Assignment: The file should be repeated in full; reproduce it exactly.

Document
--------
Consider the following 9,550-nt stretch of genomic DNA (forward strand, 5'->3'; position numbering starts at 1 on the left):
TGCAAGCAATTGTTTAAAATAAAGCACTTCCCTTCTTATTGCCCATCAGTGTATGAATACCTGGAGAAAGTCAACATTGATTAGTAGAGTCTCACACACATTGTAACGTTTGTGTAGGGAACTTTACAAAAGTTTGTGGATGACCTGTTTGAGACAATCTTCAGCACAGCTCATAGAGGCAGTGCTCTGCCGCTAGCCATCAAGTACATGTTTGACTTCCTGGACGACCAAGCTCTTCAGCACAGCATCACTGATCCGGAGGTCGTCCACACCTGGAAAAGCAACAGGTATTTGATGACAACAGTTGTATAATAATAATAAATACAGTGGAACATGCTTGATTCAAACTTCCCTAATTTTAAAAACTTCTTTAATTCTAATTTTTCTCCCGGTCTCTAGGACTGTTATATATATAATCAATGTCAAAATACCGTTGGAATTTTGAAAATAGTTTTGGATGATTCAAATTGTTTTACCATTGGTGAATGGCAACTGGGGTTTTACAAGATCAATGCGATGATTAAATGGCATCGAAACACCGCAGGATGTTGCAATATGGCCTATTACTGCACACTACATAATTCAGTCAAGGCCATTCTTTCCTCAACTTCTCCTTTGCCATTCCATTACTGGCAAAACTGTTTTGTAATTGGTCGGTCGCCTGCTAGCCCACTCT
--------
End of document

Consider the following 9,550-nt stretch of genomic DNA (forward strand, 5'->3'; position numbering starts at 1 on the left):
TGCAAGCAATTGTTTAAAATAAAGCACTTCCCTTCTTATTGCCCATCAGTGTATGAATACCTGGAGAAAGTCAACATTGATTAGTAGAGTCTCACACACATTGTAACGTTTGTGTAGGGAACTTTACAAAAGTTTGTGGATGACCTGTTTGAGACAATCTTCAGCACAGCTCATAGAGGCAGTGCTCTGCCGCTAGCCATCAAGTACATGTTTGACTTCCTGGACGACCAAGCTCTTCAGCACAGCATCACTGATCCGGAGGTCGTCCACACCTGGAAAAGCAACAGGTATTTGATGACAACAGTTGTATAATAATAATAAATACAGTGGAACATGCTTGATTCAAACTTCCCTAATTTTAAAAACTTCTTTAATTCTAATTTTTCTCCCGGTCTCTAGGACTGTTATATATATAATCAATGTCAAAATACCGTTGGAATTTTGAAAATAGTTTTGGATGATTCAAATTGTTTTACCATTGGTGAATGGCAACTGGGGTTTTACAAGATCAATGCGATGATTAAATGGCATCGAAACACCGCAGGATGTTGCAATATGGCCTATTACTGCACACTACATAATTCAGTCAAGGCCATTCTTTCCTCAACTTCTCCTTTGCCATTCCATTACTGGCAAAACTGTTTTGTAATTGGTCGGTCGCCTGCTAGCCCACTCT